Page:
"The show is politicized too," Gavaris says. "It just became a part of something that was bigger than us. It was bigger than the stories we were telling. It was bigger than — it was just bigger than acting in a television show in general. It became something important. And that’s not to say that we’re curing cancer with the show, but we just happened to tap into something that was a serious global conversation."
Starring on the show was as transformative an experience for the actor as it was for his character. Audiences first met Felix as Sarah Manning's slinky, outspoken foster brother with a passion for painting in the nude, but as Sarah uncovered the truth about her past, Felix became an ally both for her and the other clones. His relationships with Helena, Cosima, Alison, Krystal, and even Rachel were all meaningful in their own ways, and though Felix never let go of his own dreams — to make art, to meet his biological sister — he, like the rest of the male allies on the show, took the crimes committed against these women seriously and personally. Felix was the first male member of Clone Club, after all, and that all rubbed off on Gavaris.
"The show inspired me to be more politically outspoken and more human rights oriented and more aware. It woke me up a little bit. Because I’ve always been pro-female, but I don’t know that I necessarily would have called myself a feminist five years ago," he explains. "I didn’t really even know what that was... I did not understand to the extent of why it was important. And now I do. And now I do call myself a feminist."
This new identity will stay with him, and Gavaris is fine if Felix hangs around for a little bit too. The actor, who publicly came out as gay earlier this summer in an interview with New York, says that while there is a "reflex" to take on wildly different roles post-Orphan, he is "not going to shy away from [Felix]." Without the question being asked, Gavaris brings up that flawed assumption that there is not as much range within the scope of gay characters as there is within the scope of straight characters.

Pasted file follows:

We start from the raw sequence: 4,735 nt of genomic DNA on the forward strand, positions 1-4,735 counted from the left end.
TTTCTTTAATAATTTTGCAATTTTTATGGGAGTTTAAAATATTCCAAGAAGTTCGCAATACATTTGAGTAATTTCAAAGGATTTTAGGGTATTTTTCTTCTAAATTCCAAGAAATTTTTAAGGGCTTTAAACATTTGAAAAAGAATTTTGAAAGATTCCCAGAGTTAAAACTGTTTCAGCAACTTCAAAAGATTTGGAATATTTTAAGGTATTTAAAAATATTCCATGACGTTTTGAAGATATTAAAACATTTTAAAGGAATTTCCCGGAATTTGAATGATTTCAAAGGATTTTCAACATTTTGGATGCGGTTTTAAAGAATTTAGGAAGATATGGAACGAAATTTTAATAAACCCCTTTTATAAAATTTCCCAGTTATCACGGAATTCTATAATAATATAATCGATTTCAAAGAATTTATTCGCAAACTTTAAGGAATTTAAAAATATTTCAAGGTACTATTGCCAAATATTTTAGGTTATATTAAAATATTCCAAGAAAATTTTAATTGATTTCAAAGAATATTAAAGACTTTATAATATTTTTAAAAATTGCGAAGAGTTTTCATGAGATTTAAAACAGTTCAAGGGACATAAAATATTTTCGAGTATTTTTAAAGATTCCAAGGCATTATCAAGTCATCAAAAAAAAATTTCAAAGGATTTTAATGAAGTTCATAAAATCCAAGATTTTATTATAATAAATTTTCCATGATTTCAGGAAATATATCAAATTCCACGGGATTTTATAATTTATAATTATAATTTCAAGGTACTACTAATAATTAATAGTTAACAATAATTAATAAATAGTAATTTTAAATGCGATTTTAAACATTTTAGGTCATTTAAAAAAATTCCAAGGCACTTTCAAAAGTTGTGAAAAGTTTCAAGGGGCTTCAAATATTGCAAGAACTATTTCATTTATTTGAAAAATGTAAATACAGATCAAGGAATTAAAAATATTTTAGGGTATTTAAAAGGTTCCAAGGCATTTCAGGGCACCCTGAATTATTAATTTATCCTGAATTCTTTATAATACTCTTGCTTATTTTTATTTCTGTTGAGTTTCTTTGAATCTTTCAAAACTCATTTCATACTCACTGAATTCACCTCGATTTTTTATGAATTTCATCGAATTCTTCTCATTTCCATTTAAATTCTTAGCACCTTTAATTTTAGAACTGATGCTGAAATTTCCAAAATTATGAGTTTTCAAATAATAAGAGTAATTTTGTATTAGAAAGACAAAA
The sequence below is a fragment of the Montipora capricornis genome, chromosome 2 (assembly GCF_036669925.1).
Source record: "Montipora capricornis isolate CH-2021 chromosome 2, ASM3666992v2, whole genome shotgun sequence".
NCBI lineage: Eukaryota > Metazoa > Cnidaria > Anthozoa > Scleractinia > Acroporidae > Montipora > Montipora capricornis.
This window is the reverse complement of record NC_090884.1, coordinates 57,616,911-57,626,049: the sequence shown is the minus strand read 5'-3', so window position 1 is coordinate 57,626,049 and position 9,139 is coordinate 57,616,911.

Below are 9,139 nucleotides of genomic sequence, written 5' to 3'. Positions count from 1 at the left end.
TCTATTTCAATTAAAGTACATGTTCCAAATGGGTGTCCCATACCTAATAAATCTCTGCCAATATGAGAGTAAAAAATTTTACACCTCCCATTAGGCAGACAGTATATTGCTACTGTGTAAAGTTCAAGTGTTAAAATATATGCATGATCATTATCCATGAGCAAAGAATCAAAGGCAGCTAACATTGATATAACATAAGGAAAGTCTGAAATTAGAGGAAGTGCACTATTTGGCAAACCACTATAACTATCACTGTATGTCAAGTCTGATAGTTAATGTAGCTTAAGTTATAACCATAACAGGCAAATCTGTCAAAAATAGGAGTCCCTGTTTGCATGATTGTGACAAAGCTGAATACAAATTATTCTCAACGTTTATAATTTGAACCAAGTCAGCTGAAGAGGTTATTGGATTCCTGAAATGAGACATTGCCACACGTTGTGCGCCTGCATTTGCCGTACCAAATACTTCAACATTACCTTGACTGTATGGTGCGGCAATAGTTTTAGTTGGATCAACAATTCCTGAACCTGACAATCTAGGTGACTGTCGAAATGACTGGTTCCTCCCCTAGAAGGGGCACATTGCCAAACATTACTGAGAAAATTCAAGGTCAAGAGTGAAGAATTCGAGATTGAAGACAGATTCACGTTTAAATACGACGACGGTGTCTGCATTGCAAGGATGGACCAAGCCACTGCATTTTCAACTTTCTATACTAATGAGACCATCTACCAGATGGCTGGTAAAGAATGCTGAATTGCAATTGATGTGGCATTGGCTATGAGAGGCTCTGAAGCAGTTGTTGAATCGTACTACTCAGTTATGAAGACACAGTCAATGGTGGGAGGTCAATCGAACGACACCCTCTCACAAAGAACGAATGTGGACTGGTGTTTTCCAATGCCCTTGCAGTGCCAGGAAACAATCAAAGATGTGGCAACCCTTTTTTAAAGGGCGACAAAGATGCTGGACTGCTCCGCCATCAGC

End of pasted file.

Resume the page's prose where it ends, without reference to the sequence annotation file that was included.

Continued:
"If every character I play from here until the end of my career happened to be gay, just so long as they were interesting and compelling and complex, that wouldn’t make any difference to me," he says.
While Felix contributed more than his fair share of the comic relief to Orphan Black, especially early in the series, Gavaris and the writing of the show always honored his own complexity. In the "Guillotines Decide" episode of Season 5, Felix hit a professional milestone, all while immersed in this fight next to his mother and his sisters. It's another reminder that there are more potential gains in standing up for what's right than are losses.
To mark that moment and the character's appreciation for these women, the actor was handed the challenge of delivering one iconic monologue: that devastating "galaxy of women" speech. Felix was thanking the women in his life "for the nurture," but Gavaris was also doing the same.
"I had to just focus on the fact that I’m in this art space and I’m talking about this artwork and about what these people in my life — Tat [Maslany], Maria [Doyle Kennedy], these characters — what the show has meant to me, not what it means to the zeitgeist," the actor recalls.
Saying goodbye to this period of his life has been "weird," he adds. But he wants you to know he's not checking out of Clone Club completely. There's a trip to Ireland being planned in Orphan Black cast group chat ("We can just stay in Maria [Doyle Kennedy's] attic or something," Gavaris says), and he may drop a hint or two that a movie could be on the horizon. But it's up to the fans to keep the inimitable spirit of Orphan Black alive through the connections they formed.
"It wasn’t just about feminism and women empowerment, even though that was really important," Gavaris sums up. "It really did create a community of people that felt maybe disempowered and that could turn to each other. It was women turning to each other to feel stronger, and that's cool that they didn’t turn to, I don’t know, a man."
At the end of the show's reign, fans can be satisfied that Orphan Black stuck to its optimistic roots. Battling the patriarchy won't be ever be easy, but it's a hell of a lot more rewarding if you it with your sestras — and, if you're lucky, your sestra-brothers, too.